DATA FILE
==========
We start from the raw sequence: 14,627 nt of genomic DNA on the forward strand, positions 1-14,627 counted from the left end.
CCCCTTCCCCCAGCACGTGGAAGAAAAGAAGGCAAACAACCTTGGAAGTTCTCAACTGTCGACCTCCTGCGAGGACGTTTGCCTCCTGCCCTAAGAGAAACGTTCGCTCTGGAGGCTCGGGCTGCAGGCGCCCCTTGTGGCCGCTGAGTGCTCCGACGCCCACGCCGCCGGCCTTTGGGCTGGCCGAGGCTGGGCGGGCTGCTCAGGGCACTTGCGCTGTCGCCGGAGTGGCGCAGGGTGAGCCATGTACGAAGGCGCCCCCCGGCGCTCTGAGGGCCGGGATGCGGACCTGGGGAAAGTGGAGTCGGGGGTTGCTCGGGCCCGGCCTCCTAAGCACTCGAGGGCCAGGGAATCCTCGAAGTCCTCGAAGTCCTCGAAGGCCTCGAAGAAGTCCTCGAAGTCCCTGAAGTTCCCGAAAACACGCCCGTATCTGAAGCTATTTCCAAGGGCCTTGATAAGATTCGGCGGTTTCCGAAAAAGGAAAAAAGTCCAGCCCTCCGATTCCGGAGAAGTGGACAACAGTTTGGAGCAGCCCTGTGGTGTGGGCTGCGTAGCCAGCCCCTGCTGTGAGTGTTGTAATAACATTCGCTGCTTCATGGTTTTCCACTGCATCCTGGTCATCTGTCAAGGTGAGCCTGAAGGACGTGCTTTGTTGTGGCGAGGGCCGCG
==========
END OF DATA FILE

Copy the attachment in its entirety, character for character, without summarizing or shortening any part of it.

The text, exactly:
We start from the raw sequence: 14,627 nt of genomic DNA on the forward strand, positions 1-14,627 counted from the left end.
CCCCTTCCCCCAGCACGTGGAAGAAAAGAAGGCAAACAACCTTGGAAGTTCTCAACTGTCGACCTCCTGCGAGGACGTTTGCCTCCTGCCCTAAGAGAAACGTTCGCTCTGGAGGCTCGGGCTGCAGGCGCCCCTTGTGGCCGCTGAGTGCTCCGACGCCCACGCCGCCGGCCTTTGGGCTGGCCGAGGCTGGGCGGGCTGCTCAGGGCACTTGCGCTGTCGCCGGAGTGGCGCAGGGTGAGCCATGTACGAAGGCGCCCCCCGGCGCTCTGAGGGCCGGGATGCGGACCTGGGGAAAGTGGAGTCGGGGGTTGCTCGGGCCCGGCCTCCTAAGCACTCGAGGGCCAGGGAATCCTCGAAGTCCTCGAAGTCCTCGAAGGCCTCGAAGAAGTCCTCGAAGTCCCTGAAGTTCCCGAAAACACGCCCGTATCTGAAGCTATTTCCAAGGGCCTTGATAAGATTCGGCGGTTTCCGAAAAAGGAAAAAAGTCCAGCCCTCCGATTCCGGAGAAGTGGACAACAGTTTGGAGCAGCCCTGTGGTGTGGGCTGCGTAGCCAGCCCCTGCTGTGAGTGTTGTAATAACATTCGCTGCTTCATGGTTTTCCACTGCATCCTGGTCATCTGTCAAGGTGAGCCTGAAGGACGTGCTTTGTTGTGGCGAGGGCCGCG